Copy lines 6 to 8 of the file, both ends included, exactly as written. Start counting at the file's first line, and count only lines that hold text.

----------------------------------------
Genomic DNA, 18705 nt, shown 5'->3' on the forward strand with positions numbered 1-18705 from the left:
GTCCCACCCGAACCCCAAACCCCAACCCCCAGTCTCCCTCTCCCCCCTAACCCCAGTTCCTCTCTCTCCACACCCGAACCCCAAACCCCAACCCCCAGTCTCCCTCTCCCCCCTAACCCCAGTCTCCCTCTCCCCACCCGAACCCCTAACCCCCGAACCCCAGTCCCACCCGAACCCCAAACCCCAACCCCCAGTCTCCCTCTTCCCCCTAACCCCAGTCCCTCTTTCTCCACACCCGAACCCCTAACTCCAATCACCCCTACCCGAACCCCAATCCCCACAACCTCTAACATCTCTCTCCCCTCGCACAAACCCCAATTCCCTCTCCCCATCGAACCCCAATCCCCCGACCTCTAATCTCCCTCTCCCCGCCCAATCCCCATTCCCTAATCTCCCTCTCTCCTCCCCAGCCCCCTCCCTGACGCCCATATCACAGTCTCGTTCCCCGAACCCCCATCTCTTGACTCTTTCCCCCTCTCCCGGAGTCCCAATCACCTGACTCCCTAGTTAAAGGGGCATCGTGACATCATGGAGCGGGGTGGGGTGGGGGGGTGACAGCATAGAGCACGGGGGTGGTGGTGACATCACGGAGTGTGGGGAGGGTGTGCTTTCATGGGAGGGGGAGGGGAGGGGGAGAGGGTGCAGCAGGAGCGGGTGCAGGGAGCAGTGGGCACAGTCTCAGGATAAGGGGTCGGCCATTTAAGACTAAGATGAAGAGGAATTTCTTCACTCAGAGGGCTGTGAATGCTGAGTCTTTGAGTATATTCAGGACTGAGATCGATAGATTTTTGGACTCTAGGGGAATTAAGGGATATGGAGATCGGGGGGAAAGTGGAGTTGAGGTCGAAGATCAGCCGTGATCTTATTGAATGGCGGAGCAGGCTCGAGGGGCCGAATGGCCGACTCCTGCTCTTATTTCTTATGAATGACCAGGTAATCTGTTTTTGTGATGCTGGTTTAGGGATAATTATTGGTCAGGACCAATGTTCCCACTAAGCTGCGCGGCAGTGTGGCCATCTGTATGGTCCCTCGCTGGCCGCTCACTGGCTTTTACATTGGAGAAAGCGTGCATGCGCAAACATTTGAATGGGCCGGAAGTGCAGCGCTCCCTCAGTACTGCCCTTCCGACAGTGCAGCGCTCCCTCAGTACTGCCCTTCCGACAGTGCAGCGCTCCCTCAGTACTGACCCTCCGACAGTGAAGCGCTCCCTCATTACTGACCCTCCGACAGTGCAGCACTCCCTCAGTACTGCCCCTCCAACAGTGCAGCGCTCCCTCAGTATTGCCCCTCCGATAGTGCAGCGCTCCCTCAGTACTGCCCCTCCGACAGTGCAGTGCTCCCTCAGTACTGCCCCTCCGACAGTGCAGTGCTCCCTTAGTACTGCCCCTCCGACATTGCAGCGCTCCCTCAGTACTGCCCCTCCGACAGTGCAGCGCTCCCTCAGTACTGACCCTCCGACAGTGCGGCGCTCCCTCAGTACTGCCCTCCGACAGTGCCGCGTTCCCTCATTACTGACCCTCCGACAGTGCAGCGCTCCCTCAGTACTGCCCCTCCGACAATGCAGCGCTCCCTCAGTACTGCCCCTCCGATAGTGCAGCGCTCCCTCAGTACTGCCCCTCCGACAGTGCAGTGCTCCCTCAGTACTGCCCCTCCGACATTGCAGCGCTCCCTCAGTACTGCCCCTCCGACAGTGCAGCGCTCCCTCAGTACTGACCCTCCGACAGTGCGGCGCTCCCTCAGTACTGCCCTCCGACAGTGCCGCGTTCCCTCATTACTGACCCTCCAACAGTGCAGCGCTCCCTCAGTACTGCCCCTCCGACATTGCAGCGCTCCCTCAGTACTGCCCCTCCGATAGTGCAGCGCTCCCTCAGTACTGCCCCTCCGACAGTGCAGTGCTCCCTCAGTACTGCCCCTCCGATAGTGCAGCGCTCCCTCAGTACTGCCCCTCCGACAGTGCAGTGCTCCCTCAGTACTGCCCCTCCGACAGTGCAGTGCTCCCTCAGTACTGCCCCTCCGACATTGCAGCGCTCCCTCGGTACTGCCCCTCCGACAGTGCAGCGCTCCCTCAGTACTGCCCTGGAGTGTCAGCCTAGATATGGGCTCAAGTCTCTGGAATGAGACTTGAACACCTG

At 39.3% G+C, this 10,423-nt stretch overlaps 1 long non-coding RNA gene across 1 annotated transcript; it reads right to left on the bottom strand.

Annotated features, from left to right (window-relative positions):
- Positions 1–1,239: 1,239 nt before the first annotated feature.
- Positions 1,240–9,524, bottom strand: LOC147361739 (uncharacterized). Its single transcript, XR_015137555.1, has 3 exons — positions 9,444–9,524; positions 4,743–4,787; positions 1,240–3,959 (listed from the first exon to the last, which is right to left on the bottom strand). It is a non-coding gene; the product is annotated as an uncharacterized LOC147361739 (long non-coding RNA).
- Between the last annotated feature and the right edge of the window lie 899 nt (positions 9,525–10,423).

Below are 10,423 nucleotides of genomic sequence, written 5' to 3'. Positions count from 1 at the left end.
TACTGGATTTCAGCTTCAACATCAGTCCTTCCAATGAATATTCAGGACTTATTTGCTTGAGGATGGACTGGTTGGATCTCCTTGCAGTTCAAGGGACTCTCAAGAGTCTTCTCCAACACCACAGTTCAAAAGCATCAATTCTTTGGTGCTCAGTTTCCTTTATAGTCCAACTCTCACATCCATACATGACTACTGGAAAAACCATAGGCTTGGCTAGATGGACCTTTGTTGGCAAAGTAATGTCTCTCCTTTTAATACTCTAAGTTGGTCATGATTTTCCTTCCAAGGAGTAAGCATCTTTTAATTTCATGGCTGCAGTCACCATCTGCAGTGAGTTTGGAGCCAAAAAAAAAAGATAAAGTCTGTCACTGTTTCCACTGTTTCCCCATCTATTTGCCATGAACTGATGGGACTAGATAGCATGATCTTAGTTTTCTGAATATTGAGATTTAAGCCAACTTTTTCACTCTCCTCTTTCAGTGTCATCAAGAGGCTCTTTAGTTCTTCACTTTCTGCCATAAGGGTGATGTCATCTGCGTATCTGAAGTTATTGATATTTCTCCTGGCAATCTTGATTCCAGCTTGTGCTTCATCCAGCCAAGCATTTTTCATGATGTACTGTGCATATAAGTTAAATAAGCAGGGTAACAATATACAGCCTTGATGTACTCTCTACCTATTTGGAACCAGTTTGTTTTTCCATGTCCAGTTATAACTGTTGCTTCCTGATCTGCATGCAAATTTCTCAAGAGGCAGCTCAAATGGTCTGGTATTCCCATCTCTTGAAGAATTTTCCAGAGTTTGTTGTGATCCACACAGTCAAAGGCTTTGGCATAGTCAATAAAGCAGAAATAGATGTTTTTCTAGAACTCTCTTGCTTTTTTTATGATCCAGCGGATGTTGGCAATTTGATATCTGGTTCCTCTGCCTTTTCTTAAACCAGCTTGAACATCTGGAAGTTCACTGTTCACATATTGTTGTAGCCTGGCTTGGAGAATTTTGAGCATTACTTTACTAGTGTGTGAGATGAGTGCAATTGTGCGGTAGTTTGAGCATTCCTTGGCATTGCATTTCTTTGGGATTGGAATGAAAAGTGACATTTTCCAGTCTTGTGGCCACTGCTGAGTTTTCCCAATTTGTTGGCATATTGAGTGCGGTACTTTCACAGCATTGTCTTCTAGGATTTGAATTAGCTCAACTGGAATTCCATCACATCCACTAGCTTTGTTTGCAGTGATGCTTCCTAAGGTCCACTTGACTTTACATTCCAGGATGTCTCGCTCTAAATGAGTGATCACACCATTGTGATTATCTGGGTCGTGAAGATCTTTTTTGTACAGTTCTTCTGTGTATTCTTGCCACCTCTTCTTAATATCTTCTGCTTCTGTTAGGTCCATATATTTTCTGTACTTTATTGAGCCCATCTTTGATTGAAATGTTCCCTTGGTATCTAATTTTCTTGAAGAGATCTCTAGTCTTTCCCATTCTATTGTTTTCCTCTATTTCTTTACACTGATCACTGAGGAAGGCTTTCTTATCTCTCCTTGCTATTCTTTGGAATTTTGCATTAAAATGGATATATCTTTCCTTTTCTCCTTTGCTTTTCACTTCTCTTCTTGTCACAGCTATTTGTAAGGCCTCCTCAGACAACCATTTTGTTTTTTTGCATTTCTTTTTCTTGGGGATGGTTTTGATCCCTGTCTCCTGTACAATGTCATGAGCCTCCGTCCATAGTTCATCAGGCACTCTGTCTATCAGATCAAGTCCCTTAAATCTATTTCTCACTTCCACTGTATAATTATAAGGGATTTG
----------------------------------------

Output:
- Positions 1,240–9,524, bottom strand: LOC147361739 (uncharacterized). Its single transcript, XR_015137555.1, has 3 exons — positions 9,444–9,524; positions 4,743–4,787; positions 1,240–3,959 (listed from the first exon to the last, which is right to left on the bottom strand). It is a non-coding gene; the product is annotated as an uncharacterized LOC147361739 (long non-coding RNA).
- Between the last annotated feature and the right edge of the window lie 899 nt (positions 9,525–10,423).

Below are 10,423 nucleotides of genomic sequence, written 5' to 3'. Positions count from 1 at the left end.